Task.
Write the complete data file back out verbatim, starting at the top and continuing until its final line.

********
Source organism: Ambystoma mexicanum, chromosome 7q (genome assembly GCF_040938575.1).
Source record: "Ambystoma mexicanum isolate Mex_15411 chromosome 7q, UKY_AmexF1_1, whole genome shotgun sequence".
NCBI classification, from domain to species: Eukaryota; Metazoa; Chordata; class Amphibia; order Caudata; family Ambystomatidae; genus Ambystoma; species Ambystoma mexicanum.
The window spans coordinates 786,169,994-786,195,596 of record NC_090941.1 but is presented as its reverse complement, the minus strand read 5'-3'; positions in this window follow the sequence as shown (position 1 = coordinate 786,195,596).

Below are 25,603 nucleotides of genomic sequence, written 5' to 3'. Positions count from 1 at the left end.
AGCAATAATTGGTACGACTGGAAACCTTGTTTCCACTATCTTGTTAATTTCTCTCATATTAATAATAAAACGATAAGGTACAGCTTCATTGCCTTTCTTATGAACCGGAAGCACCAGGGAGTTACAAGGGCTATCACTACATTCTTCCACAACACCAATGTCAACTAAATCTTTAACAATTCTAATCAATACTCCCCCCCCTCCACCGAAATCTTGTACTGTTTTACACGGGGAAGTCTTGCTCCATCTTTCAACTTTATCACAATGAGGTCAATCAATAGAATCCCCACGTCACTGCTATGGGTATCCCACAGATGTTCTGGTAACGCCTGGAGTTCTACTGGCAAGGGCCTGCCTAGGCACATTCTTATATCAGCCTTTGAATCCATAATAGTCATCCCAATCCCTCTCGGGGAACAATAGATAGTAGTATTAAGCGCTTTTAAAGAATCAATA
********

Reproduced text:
Source organism: Ambystoma mexicanum, chromosome 7q (genome assembly GCF_040938575.1).
Source record: "Ambystoma mexicanum isolate Mex_15411 chromosome 7q, UKY_AmexF1_1, whole genome shotgun sequence".
NCBI classification, from domain to species: Eukaryota; Metazoa; Chordata; class Amphibia; order Caudata; family Ambystomatidae; genus Ambystoma; species Ambystoma mexicanum.
The window spans coordinates 786,169,994-786,195,596 of record NC_090941.1 but is presented as its reverse complement, the minus strand read 5'-3'; positions in this window follow the sequence as shown (position 1 = coordinate 786,195,596).

Below are 25,603 nucleotides of genomic sequence, written 5' to 3'. Positions count from 1 at the left end.
AGCAATAATTGGTACGACTGGAAACCTTGTTTCCACTATCTTGTTAATTTCTCTCATATTAATAATAAAACGATAAGGTACAGCTTCATTGCCTTTCTTATGAACCGGAAGCACCAGGGAGTTACAAGGGCTATCACTACATTCTTCCACAACACCAATGTCAACTAAATCTTTAACAATTCTAATCAATACTCCCCCCCCTCCACCGAAATCTTGTACTGTTTTACACGGGGAAGTCTTGCTCCATCTTTCAACTTTATCACAATGAGGTCAATCAATAGAATCCCCACGTCACTGCTATGGGTATCCCACAGATGTTCTGGTAACGCCTGGAGTTCTACTGGCAAGGGCCTGCCTAGGCACATTCTTATATCAGCCTTTGAATCCATAATAGTCATCCCAATCCCTCTCGGGGAACAATAGATAGTAGTATTAAGCGCTTTTAAAGAATCAATA